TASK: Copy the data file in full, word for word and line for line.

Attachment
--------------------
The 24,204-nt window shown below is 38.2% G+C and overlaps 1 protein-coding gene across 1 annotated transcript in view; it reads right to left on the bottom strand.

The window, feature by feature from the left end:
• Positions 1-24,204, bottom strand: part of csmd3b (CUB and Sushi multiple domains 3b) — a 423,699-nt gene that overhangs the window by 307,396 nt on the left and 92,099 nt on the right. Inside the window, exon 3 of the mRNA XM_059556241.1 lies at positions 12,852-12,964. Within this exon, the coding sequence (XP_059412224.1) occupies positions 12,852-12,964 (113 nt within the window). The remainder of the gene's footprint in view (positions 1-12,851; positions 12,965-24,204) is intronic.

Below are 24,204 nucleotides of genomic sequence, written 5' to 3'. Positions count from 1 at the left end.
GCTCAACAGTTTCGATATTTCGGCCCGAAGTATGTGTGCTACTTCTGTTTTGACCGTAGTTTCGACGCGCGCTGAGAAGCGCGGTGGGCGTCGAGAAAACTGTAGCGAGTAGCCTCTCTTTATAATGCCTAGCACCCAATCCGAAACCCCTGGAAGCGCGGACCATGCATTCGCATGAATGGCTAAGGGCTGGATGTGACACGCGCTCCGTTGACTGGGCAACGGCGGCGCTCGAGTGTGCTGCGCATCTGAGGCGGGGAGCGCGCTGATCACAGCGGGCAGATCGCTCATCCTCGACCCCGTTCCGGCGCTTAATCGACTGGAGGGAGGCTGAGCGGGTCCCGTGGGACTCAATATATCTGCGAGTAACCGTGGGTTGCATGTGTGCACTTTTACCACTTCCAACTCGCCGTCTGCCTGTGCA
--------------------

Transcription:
The 24,204-nt window shown below is 38.2% G+C and overlaps 1 protein-coding gene across 1 annotated transcript in view; it reads right to left on the bottom strand.

The window, feature by feature from the left end:
• Positions 1-24,204, bottom strand: part of csmd3b (CUB and Sushi multiple domains 3b) — a 423,699-nt gene that overhangs the window by 307,396 nt on the left and 92,099 nt on the right. Inside the window, exon 3 of the mRNA XM_059556241.1 lies at positions 12,852-12,964. Within this exon, the coding sequence (XP_059412224.1) occupies positions 12,852-12,964 (113 nt within the window). The remainder of the gene's footprint in view (positions 1-12,851; positions 12,965-24,204) is intronic.

Below are 24,204 nucleotides of genomic sequence, written 5' to 3'. Positions count from 1 at the left end.
GCTCAACAGTTTCGATATTTCGGCCCGAAGTATGTGTGCTACTTCTGTTTTGACCGTAGTTTCGACGCGCGCTGAGAAGCGCGGTGGGCGTCGAGAAAACTGTAGCGAGTAGCCTCTCTTTATAATGCCTAGCACCCAATCCGAAACCCCTGGAAGCGCGGACCATGCATTCGCATGAATGGCTAAGGGCTGGATGTGACACGCGCTCCGTTGACTGGGCAACGGCGGCGCTCGAGTGTGCTGCGCATCTGAGGCGGGGAGCGCGCTGATCACAGCGGGCAGATCGCTCATCCTCGACCCCGTTCCGGCGCTTAATCGACTGGAGGGAGGCTGAGCGGGTCCCGTGGGACTCAATATATCTGCGAGTAACCGTGGGTTGCATGTGTGCACTTTTACCACTTCCAACTCGCCGTCTGCCTGTGCA